Home Blog articles Ingenuity – Third take-off Ok! – Payload and sensors of the Martian drone

Ingenuity – Third take-off Ok! – Payload and sensors of the Martian drone

by Fabio Affortunato
Reading time / Tempo lettura : 3 minutes / minuti

Good news from Mars! Ingenuity the Martian UAS-drone has successfully completed its third flight over the red planet. Yesterday April 25, 2021 April 25, the drone again detached itself from the Martian ground at 12:33 p.m. local time of Mars, initially reaching the same altitude of 5 meters with respect to the ground A.M.G.L. – (Above Mars Ground Level).

Ingenuity- Third take-off

Ingenuity’s third take-off went smoothly. As already mentioned, the drone initially reached, after take-off, the altitude of 5 meters and then moved horizontally by 50 meters, with a speed of 2 m/s equal to 7.2 km/h.

Ingenuity’s flight duration was 80 seconds and was followed by the NASA /JPL Flight Control Center.

Source NASA

NASA’s Ingenuity drone became the first drone in history to perform controlled and powered flight to another planet on April 19, 2021. The Perseverance rover landed in the area named Octavia E. Butler – in Jezero Crater with the Ingenuity drone attached at the bottom on February 18, 2021. The Ingenuity UAS drone was released by Perseverance on the surface of Jezero crater on April 3.

As mentioned, during the first flight, Ingenuity reached the altitude of 3 meters (A.M.G.L.) in hovering, as shown by the altitude graph determined by the onboard sensors.

Source NASA

Ingenuity – Purpose and Technology on board

Ingenuity’s mission to Mars is the result of engineering calculations and sophisticated and technologically advanced design.


Ingenuity has undoubtedly been designed and built to demonstrate that the use of drones also in space missions can be useful for carrying out an accurate mapping of planets such as Mars, like the terrestrial drones used for aerial photogrammetric surveys. Seen in perspective, the use of drones in space missions could in fact more information to identify points of interest (space waypoints), considering that the Ingenuity drone was designed to provide images from above with a resolution about ten times higher than that of orbital images.


Ingenuity uses counter-rotating coaxial rotors approximately 1.2 m in diameter. Its intelligent payload is a high resolution camera facing down and another facing the horizon, both of which are also useful for control purposes for navigation, landing and scientific soil surveying. All its components are able to withstand the stresses caused by launching and landing, but they are also resistant to the enormous changes in temperature caused by the Martian nights.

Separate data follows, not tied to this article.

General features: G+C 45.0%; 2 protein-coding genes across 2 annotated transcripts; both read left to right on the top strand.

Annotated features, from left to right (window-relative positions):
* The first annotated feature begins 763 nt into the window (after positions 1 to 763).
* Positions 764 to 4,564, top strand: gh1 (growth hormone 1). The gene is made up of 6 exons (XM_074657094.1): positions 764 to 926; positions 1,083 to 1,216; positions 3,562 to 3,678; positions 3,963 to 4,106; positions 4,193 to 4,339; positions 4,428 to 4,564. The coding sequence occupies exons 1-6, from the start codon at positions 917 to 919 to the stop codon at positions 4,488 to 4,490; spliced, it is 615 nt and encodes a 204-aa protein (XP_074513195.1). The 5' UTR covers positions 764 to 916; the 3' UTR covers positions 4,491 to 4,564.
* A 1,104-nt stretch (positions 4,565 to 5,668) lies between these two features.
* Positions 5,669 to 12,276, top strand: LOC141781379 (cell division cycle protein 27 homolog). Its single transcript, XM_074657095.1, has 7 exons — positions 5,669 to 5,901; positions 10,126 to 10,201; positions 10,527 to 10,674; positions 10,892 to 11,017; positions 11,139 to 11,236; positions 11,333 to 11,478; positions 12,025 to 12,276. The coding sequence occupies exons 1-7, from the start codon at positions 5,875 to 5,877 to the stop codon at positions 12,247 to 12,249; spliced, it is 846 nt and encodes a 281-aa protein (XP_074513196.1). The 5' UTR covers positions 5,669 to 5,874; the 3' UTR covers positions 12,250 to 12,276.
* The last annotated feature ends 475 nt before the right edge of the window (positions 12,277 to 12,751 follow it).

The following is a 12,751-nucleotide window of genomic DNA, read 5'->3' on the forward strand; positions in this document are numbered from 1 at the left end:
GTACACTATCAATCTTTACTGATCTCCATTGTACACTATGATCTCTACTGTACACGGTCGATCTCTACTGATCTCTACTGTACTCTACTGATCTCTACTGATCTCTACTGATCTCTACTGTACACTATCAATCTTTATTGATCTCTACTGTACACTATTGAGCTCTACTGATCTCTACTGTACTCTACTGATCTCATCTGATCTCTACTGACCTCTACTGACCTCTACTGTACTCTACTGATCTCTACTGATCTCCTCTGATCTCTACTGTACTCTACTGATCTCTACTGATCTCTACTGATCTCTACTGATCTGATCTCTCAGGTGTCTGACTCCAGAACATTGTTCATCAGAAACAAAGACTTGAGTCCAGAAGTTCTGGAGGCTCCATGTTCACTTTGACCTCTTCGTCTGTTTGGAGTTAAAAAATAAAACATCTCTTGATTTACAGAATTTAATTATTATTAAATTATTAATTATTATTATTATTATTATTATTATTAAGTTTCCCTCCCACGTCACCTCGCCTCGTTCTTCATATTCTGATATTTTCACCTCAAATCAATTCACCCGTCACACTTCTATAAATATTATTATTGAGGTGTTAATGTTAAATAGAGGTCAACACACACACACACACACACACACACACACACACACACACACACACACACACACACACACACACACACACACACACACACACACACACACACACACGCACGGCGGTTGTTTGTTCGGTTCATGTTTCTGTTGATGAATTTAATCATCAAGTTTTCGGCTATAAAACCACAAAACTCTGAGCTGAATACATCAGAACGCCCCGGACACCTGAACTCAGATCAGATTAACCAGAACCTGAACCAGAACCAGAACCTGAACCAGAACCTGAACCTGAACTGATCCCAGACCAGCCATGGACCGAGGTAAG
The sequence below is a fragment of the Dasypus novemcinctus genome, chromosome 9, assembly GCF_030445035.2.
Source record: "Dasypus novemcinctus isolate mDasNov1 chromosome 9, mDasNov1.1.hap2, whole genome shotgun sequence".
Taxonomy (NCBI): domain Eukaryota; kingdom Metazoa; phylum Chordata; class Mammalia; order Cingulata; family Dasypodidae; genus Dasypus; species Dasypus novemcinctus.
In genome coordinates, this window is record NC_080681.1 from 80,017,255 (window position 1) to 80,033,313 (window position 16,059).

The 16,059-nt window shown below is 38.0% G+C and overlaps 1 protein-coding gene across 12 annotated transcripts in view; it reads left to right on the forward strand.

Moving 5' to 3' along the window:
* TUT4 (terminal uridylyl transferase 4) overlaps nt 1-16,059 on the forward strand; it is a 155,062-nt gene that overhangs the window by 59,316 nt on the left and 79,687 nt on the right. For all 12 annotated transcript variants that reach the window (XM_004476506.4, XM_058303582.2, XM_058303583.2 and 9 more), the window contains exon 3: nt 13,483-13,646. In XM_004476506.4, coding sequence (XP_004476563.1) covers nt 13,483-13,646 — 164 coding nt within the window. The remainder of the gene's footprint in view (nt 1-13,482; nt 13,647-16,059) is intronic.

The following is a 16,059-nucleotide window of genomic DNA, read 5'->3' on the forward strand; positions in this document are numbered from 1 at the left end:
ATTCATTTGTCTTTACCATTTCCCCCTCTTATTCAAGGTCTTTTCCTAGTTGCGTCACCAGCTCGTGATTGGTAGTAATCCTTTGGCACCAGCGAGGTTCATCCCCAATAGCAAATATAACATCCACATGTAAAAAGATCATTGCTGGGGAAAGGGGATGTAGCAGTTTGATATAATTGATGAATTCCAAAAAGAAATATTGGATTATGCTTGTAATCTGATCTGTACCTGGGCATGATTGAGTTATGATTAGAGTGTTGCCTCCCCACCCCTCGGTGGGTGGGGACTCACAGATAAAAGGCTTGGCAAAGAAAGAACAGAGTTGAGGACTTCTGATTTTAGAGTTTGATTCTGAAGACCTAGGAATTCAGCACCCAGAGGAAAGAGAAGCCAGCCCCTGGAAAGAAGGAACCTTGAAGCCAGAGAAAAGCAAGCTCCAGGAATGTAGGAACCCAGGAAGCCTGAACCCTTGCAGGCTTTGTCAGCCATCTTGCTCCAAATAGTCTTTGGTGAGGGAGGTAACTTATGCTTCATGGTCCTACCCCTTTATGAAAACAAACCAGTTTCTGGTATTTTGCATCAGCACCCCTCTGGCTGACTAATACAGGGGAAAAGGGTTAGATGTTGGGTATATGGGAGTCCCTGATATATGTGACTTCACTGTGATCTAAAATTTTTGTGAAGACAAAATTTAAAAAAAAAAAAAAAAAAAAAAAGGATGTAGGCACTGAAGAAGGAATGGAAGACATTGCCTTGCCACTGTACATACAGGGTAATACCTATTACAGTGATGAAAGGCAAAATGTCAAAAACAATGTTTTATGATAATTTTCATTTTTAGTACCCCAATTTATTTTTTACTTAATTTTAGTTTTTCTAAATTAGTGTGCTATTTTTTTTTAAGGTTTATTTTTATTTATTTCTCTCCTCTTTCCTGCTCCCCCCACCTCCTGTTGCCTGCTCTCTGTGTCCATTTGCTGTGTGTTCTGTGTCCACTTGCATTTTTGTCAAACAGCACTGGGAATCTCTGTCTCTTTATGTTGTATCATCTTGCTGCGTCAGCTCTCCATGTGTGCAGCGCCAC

The solar panels with which it is equipped are able to recharge the batteries with 40 Wh, which have a nominal capacity of 2 Ah, are six lithium ion cells supplied by Sony.

The sensors of Ingenuity

The heart of Ingenuity is a Qualcomm Snapdragon 801 processor with a Linux operating system, that is, it is a processor found on fairly dated mobile phones. The Snapdragon 801 has the task of controlling navigation, through the two paylaods (cameras) mentioned above.

Due to the inconsistency of the magnetic field of the red planet, it is not possible during the flight to use one of the well-known sensors on terrestrial drones: the compass, which Ingenuity is not equipped with.

There are other sensors well known to ground drone pilots: gyroscope, inclinometer, altimeter and anti-collision sensors.

Other sensors on board Ingenuity are:

  • IMU Bosh BMI-160
  • Murata SCA SCA100T-D02 for inclination
  • Garmin LIDAR Lite v3 LIDAR laser altimeter
  • SiFlex 02 chipset with Zigbee protocol for rover-drone communications (maximum range 1000 meters)

For more details on the technology used by Ingenuity we recommend reading the pdf “Mars Helicopter Technology Demonstrator“.

Therefore, the importance of the development of other new and sophisticated sensors that can be applied to UAS systems is one of the fundamental business aspects in this field, together with the algorithms, SW and methodologies for the acquisition and post-processing of images for mapping.

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Image Credits: The cover image is taken from the NASA website (NASA/JPL-Caltech), as are the images and video in the post, which are owned by NASA. The use of the images is exclusively for the purpose of a better understanding of the contents of the article. Thanks to NASA for sharing these wonderful images.

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Last Updated on/Ultimo aggiornamento – 01/05/2021

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